John: Right, right, right.
Susun: So, all that aside [singing lin, lin, lin lin, feel my heart. You can bring me a brand new start!]. One of my favorite trees is linden. And linden, I think is an herb with anti inflammatory properties but most people don't know enough about.
Susun: Do you use linden?
John: I have not, I've seen the tree and you know, it's one of those things I've wondered about, but I have not used.
Susun: Eule Gibbons used to say that the linden tree is a tree that you find by listening and what he meant was when the linden tree is in flower the flowers are so sweet that the are honey bees lined up in queues waiting to get at the flowers and buzzing so loudly that you hear the tree before you see it or smell it.
[Singing I smell fairies at my feet, I'm sitting under a linden tree]
Each one of my apprentices has to have a plant ally and Margaret's ally was linden. She wrote these wonderful verses about the linden, and of course it's the leading anti cold and anti flu remedy, both preventative and curative. And because we make our remedy from the flowers of the linden it's very sweet tasting and a great favorite with children.
John: That's good to know! That's one I will definitely need to try.
Susun: Yeah! So linden flowers: I make a pretty strong infusion of it and to really increase the anti inflammatory effect I do a second brew on the same linden flowers with cold water to pull out that mucilage, because many plant mucilages are more soluble in cold water.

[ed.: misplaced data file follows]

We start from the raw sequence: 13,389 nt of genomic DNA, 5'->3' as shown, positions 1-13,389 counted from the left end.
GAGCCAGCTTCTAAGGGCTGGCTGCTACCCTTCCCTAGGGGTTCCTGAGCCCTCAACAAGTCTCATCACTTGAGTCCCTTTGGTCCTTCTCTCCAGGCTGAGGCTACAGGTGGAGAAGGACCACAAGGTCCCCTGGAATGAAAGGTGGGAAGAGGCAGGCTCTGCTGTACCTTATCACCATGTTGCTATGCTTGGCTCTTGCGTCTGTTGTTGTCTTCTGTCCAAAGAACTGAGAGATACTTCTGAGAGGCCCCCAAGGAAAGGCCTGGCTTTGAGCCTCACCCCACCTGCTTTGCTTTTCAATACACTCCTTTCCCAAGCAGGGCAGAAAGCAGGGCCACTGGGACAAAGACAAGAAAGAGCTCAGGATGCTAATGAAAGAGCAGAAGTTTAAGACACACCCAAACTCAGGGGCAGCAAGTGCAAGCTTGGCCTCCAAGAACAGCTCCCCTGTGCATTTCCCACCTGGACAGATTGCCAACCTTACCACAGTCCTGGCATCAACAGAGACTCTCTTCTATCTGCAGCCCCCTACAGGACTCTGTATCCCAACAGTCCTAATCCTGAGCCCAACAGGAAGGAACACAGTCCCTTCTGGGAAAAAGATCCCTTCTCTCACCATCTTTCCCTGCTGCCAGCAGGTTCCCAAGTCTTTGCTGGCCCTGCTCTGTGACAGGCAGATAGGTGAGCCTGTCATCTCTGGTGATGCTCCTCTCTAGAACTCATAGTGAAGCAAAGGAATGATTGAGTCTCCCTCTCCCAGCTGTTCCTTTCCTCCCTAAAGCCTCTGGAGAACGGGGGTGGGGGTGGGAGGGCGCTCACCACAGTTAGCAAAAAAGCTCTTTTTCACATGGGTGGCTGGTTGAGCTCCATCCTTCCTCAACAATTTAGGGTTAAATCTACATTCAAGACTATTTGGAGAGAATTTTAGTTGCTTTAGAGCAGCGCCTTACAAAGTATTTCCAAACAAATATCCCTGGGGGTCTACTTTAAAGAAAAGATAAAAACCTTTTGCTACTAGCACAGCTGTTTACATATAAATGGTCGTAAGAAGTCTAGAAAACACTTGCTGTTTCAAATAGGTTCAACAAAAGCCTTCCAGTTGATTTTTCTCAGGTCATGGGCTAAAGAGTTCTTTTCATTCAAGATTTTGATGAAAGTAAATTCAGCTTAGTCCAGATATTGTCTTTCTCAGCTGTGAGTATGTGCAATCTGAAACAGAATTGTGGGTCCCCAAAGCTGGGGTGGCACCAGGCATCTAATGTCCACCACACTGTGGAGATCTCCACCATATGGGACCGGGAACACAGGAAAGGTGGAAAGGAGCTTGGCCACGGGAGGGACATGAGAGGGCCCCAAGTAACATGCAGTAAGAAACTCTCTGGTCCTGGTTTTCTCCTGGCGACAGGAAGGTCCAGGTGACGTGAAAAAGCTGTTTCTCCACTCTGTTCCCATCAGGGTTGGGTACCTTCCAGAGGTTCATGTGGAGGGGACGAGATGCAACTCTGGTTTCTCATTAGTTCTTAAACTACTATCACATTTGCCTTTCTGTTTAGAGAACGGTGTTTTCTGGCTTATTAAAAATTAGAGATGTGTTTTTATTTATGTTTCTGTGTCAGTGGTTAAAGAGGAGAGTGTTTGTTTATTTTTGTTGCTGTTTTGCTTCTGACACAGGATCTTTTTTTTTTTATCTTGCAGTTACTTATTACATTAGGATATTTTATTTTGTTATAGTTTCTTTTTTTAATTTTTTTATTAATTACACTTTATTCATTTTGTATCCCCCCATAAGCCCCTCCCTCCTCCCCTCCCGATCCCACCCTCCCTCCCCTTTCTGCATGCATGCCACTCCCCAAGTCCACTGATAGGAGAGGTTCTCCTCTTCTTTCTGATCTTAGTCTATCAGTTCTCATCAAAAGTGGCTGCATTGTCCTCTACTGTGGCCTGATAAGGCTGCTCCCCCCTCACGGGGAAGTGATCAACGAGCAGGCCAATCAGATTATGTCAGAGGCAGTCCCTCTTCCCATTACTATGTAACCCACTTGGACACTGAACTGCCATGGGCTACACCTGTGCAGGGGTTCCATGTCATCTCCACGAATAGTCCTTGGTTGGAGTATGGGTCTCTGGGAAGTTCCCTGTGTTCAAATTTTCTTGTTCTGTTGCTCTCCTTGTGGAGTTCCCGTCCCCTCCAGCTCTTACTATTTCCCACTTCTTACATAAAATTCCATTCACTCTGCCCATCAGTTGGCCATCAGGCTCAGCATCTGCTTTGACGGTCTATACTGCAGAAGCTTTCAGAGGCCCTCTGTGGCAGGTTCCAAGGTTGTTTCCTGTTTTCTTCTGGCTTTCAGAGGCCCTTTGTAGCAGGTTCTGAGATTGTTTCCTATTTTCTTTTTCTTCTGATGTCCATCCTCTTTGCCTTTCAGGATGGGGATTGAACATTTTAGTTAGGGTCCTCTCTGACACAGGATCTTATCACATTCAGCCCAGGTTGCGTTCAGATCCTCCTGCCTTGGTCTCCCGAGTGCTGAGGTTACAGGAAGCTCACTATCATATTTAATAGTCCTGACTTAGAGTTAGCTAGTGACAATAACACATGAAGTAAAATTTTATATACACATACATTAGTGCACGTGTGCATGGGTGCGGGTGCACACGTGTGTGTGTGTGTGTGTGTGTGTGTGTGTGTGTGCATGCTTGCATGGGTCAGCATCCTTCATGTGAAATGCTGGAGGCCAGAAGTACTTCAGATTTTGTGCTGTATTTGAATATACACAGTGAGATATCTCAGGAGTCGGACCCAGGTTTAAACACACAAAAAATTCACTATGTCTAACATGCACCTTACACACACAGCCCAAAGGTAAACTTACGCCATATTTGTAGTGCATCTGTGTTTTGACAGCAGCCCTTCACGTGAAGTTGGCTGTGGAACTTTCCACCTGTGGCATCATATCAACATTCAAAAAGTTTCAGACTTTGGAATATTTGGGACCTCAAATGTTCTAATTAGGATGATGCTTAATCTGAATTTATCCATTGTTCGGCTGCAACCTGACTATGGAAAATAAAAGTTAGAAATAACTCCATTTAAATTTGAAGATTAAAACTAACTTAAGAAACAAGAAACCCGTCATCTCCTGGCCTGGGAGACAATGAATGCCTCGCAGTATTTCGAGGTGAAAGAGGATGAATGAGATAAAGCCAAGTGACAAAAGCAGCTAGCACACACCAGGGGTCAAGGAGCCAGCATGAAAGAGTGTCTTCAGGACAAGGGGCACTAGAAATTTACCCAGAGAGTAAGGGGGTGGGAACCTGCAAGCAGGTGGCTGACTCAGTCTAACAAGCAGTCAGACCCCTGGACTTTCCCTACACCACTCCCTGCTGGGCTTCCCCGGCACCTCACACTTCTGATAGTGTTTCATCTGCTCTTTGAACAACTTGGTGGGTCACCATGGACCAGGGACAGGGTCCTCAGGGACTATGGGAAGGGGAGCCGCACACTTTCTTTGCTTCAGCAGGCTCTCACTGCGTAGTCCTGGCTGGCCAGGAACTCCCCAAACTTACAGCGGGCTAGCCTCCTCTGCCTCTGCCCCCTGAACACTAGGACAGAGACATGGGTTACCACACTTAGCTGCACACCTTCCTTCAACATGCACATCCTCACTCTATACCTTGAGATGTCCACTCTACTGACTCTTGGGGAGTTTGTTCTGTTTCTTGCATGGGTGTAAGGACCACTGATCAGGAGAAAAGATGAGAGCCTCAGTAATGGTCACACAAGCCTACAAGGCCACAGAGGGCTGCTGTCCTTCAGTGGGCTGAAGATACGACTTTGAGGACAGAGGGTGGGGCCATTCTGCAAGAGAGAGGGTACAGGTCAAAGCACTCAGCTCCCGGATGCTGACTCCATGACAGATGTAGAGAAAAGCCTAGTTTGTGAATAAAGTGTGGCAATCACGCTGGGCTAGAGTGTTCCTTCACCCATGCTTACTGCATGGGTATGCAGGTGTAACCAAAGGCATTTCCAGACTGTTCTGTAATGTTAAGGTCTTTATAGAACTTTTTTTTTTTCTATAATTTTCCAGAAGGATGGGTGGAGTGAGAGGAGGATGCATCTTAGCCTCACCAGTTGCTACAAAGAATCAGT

So here's what I do: I take a quart jar and I put half an ounce by weight of linden blossoms in the quart jar and I fill that right to the top with boiling water, put a tight lid on it and I let that sit for, usually I let it sit for overnight, because that's just easier for me.
But, even after a couple of hours, you could use it, and I strain the liquid away from the linden blossoms and then I take the linden blossoms out of the jar, put them in a pan with two cups of cold water and put it on a fire, and bring that up to boil.
John: Wow, I can't wait to like...
Susun: Put a lid on it, then turn the fire down and let that sit for at least two hours. And you'll see that that second brew, if you touch it, or if you put it in your mouth, it will be much much more slippery. And that slippery ness, of course, that mucilage, is a part of what helps it to have an anti inflammatory effect.
John: So, taking this around to our question, we know see how there isn't just a favorite herb or drug for an anti inflammatory situation, but we're talking about whole experience, wholeness, something greater than the sum of its parts.
we're not just having the experience of having our throats
soothed by linden, but we're also getting connected to linden
by having this incredible experience and ritual with the plant,
which we're learning so much in actually connecting with the
Susun: and that's what I love about your
work, John, is that you keep reminding people that it's not
just this kind of dry knowledge that you get for the sake
of having the knowledge, but that it's really about intimacy
and being more intimate with your own body and with the planet
that we live on.
John: I'd be bored if it was just about the
dry knowledge! [both laugh].
Susun: I guess I never thought of it, but
I guess I would [be bored] too!